St. Mark's Episcopal Church

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Advent 2 Sermon 2010
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Rev. Bonnie Campbell

I saw a quote the other day that a friend had posted on the internet and it spoke to me.  It’s from Anais Nin.  “There are very few human beings who receive the truth, complete and staggering, by instant illumination.  Most of them acquire it fragment by fragment; on a small scale, by successive developments, cellularly, like a laborious mosaic.”  This idea of truth and how it is received made me think of today’s readings and how they successively unfold the truth about the Messiah and our hope to live in a world that in truth IS God’s kingdom.

HOPE.  Isaiah was making a promise to the people of Israel.  The line of Davidic kings had fallen and he was making a promise of a future and ideal king.  This king would make judgments not on outer appearances and not through hearsay but would judge through God’s righteousness.  In The Message it says, “Each morning he’ll pull on sturdy work clothes and boots, and build righteousness and faithfulness in the land.”  I can see him in his Carhartts now.  “The whole earth will be brimming with knowing God-Alive, a living knowledge of God ocean-deep, ocean-wide…Jesse’s Root will be raised high, posted as a rallying banner for the peoples.”  All people will be able to see this working king and follow him.  All people and nations will have the hope of living life well.  There will be no special status or chosen people.  In the Psalm [from The Message], “May he judge your people rightly, be honorable to your meek and lowly. … Please stand up for the poor, help the children of the needy, come down hard on cruel tyrants. … Let righteousness burst into blossom and peace abound until the moon fades to nothing. … May all godless people enter his circle of blessing and bless the One who blessed them.”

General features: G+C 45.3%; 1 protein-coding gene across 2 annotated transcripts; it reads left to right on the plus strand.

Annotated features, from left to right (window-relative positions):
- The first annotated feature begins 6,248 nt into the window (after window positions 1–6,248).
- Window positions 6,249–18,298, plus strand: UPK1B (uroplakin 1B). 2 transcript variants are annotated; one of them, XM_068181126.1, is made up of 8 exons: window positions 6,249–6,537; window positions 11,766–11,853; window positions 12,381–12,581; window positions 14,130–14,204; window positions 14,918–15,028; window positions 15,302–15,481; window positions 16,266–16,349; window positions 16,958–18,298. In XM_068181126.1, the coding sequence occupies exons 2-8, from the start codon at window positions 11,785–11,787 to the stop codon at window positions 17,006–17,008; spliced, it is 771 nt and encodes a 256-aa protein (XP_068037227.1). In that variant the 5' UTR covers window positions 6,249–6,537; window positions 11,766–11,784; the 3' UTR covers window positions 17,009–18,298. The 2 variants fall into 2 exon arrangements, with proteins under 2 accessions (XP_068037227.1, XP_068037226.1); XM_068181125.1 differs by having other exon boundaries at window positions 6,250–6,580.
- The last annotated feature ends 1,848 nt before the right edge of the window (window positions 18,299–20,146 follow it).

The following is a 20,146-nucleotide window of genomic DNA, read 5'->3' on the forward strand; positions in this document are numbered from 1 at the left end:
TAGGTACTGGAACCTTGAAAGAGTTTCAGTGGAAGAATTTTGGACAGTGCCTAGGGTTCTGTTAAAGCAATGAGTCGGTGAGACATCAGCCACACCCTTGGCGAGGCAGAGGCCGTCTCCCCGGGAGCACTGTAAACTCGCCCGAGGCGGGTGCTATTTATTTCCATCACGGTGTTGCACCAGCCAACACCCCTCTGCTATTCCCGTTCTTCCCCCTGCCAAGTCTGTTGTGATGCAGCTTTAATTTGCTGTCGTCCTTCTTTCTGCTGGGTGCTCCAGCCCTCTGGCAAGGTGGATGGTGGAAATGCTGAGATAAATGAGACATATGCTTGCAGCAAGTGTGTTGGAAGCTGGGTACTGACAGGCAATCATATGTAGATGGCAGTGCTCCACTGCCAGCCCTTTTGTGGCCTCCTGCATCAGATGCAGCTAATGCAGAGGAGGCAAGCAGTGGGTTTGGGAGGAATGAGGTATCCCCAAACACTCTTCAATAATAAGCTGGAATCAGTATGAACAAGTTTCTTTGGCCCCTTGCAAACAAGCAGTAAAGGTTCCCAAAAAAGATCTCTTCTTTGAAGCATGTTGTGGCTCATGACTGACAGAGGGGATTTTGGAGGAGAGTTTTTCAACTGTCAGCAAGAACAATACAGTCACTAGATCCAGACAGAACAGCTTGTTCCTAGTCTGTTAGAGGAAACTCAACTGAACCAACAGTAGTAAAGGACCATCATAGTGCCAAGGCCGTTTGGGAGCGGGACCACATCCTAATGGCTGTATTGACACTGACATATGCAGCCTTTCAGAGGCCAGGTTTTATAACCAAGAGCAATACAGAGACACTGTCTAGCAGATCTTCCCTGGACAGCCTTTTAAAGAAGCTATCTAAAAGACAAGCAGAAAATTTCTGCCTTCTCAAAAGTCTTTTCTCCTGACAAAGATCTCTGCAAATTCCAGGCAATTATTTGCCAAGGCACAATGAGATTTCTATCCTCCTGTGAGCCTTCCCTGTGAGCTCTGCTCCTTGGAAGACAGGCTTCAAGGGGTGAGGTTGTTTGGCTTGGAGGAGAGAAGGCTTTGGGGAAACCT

This image of a workingman with calloused hands and weathered skin makes me think of John but, also of Jesus.  Isaiah gave us this image of a king who gets in there and gets dirty so people can live in justice, but also so they can know God.

HOPE.  Paul’s letter to the Roman church reinforces the idea that Isaiah’s words are important to us today.  “Even if it was written in scripture long ago, you can be sure it’s written for us.”  That is the Pharisee in Paul.  The Pharisees wanted to make their ancient faith relevant to their lives--that is why they developed all the rules for living.  Paul told the Roman church that those old scriptures could instruct them how to live, that the people of the church could become the scriptures.  Once this had happened they could live in harmony with one another. “Then we’ll be a choir-not our voices only, but our very lives singing in harmony in a stunning anthem to the God and Father of our Master Jesus.” Today’s epistle finishes with, “Oh, May the God of green hope fill you up with joy, fill you up with peace, so that your believing lives, filled with the life-giving energy of the Holy Spirit, will brim over with hope!”

HOPE.  We come to Matthew’s story of John the Baptist.  Matthew’s overarching belief was that history is controlled by God’s plan.  He expected that his readers believed the same. Matthew wrote his Gospel within ten years after the fall of the temple in Jerusalem.  There was strife between the Christians and the Jews.  The Jews felt betrayed because most of the Christians had fled Jerusalem before its fall.  This sense of betrayal might explain Matthew’s poke at the leaders of the Jews when he writes about John.